It’s only a fifteen-minute bus ride on the P4 from Brixton tube station to get to the Dulwich Picture Gallery but it feels more like some kind of time-travelling Tardis ride back about fifty years or more. And as anyone who opts to take the slightly bumpy and circuitous route will soon discover, it’s a journey that shifts location far away from the chaotic clamour and ultra-high speed vibrancy of modern day inner-city life, landing back down in a leafy green world of genteel quiescence and the slightly forced etiquettical polite good manners indicative of happy middle-class families all determinedly out enjoying their peaceful afternoon of educational rest and recreation. At least, that’s what it felt like to me. And so it is that within the space of just a couple of short South London miles the sights and sounds switch away from buskers, beggars, sirens and street slang to a place where the noise levels seldom rise above an occasional avian chirrup or the harmonious harrumphing, clinking cups and soft munching sounds that emanate from the pensioner parties that always seem to fill up the Gallery’s charming little restaurant.
Frankly, these days I’m not sure that I feel entirely comfortable in either setting. Definitely no longer young enough to find the Brixton buzz as energising, exhilarating and invigorating as I once did, when I actually lived in the place, but still not quite sufficiently senior, or maybe mature enough, to wish to share a scone and sip a dish of Earl Grey tea with members of that other particularly privileged demographic. Oh well, enough of pondering the quasi-Marxian examination of social stratigraphy and class differentiality – and I think I’ll pass on the dining diversions as well – and, instead, check straight on into the actual Gallery building and the main exhibition space contained therein. And I always seem to be very pleasantly surprised when I revisit this location as for some reason, during the intervening periods of absence, I always seem to manage to forget just what a really rather good selection of paintings they have in the nine or ten rooms that constitute the displays of the permanent collection.
One of my favourites is the large Titian that hangs in the entrance hallway. It’s one of those classic classical scenes where a lovely nubile Venus is gamely trying to cling on to a pretty disinterested Adonis who appears to be determined to go off hunting with his hounds rather than hang around for a post-coital chat with his goddess girlfriend. According to the accompanying label, the painting is, in fact, categorised as School of Titian and the only bits of brushwork that the master himself actually completed were on one of the lover’s arms and a couple of his dogs. But I have to confess that to my amateur eye it all looks pretty skilfully put together and just as nicely painted as anything in the National Gallery.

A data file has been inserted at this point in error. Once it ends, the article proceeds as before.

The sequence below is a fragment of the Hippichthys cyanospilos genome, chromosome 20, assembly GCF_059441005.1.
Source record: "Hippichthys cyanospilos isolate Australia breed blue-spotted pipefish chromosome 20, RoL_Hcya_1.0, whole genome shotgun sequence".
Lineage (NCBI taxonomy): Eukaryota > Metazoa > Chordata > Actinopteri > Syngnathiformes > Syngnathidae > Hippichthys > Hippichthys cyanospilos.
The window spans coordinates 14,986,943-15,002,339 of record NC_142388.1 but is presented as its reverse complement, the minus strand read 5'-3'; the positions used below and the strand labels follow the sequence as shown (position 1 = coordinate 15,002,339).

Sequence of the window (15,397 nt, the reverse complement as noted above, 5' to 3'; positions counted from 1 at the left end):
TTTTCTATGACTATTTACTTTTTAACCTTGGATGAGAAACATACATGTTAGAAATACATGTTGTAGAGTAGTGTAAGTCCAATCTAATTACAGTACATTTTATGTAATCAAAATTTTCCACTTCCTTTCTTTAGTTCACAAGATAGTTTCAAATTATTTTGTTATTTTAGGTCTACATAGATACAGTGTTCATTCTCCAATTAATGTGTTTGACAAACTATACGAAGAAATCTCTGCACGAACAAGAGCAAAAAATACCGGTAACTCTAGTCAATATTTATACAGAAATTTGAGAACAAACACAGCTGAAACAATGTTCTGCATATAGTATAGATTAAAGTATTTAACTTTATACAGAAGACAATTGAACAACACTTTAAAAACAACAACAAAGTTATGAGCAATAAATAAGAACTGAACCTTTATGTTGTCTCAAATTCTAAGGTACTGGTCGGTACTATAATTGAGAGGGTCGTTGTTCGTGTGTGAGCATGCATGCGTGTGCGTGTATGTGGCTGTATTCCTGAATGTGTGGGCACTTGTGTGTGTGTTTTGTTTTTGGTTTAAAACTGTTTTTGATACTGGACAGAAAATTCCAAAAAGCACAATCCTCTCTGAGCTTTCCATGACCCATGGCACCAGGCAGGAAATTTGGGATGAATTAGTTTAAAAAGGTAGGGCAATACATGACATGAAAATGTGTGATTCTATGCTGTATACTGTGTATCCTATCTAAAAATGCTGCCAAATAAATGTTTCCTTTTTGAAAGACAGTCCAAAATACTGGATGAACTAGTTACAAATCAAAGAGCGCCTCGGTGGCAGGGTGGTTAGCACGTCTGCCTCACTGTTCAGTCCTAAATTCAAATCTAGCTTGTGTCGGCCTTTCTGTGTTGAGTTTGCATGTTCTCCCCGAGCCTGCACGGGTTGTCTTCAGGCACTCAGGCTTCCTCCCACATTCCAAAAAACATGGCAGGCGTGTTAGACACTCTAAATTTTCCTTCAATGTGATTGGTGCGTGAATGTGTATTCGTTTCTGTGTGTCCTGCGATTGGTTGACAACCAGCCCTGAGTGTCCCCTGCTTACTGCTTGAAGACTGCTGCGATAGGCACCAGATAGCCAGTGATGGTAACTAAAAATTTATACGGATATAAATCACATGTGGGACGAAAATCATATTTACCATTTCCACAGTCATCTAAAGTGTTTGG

Anyway, before getting too sidetracked with touring around all the other old masters, I’d better get back on track and take a look at the temporary show that’s been put together to fill up the corridor of rooms that run along the back of the main Gallery. There’s not a lot of space here and things are always a bit cramped (the Gallery really does seem to be always very successful in attracting large numbers of locals and quite a few tourist visitors like myself) but the displays here can usually be relied upon to cover interesting and slightly off-beat subjects and be organised with a level of curatorship just a bit above the average. And today’s showing, Cutting Edge, is no exception, although its sub-title, Modernist British Printmaking, is perhaps just a little bit misleading. I suppose I was sort of expecting a kind of survey show covering some of the various different styles and techniques that emerged and evolved during the past century whereas, in fact, the great bulk of the show is very much focussed on a thorough examination of one small (and previously utterly unknown to me) area of art historical practice. Essentially, the exhibition is a comprehensive investigation of the output of works from the staff and students of the Grosvenor School of Modern Art from the 1920s and ’30s and, in particular, the very specific style of small art deco lino cuts that they chose as their favoured means of production throughout this period.
By way of a brief scene setting introduction, the show starts off with a small selection of printworks by artists of the earlier, pre-First World War, generation. So, there are a handful of etchings and lithographs by Nash, Nevinson, Bomberg (see above) and Wadsworth that show their interest in Vorticism, the Futurist spin-off that celebrated the new machine age and all things noisy, speedy, modern and dangerous. There are some powerful figurative and abstracted images here and it would have been good to see a wider selection although, presumably, the curators must have quickly realised that to do so would have risked overshadowing everything else in the show. Consequently, there’s a bit of a chronological leap forward from the daring radicalism and experimentation of the exhibition’s opening salvo to the less forceful and less confrontational stance taken by the Grosvenor artists under the tutelage of their influential head teacher Claude Flight.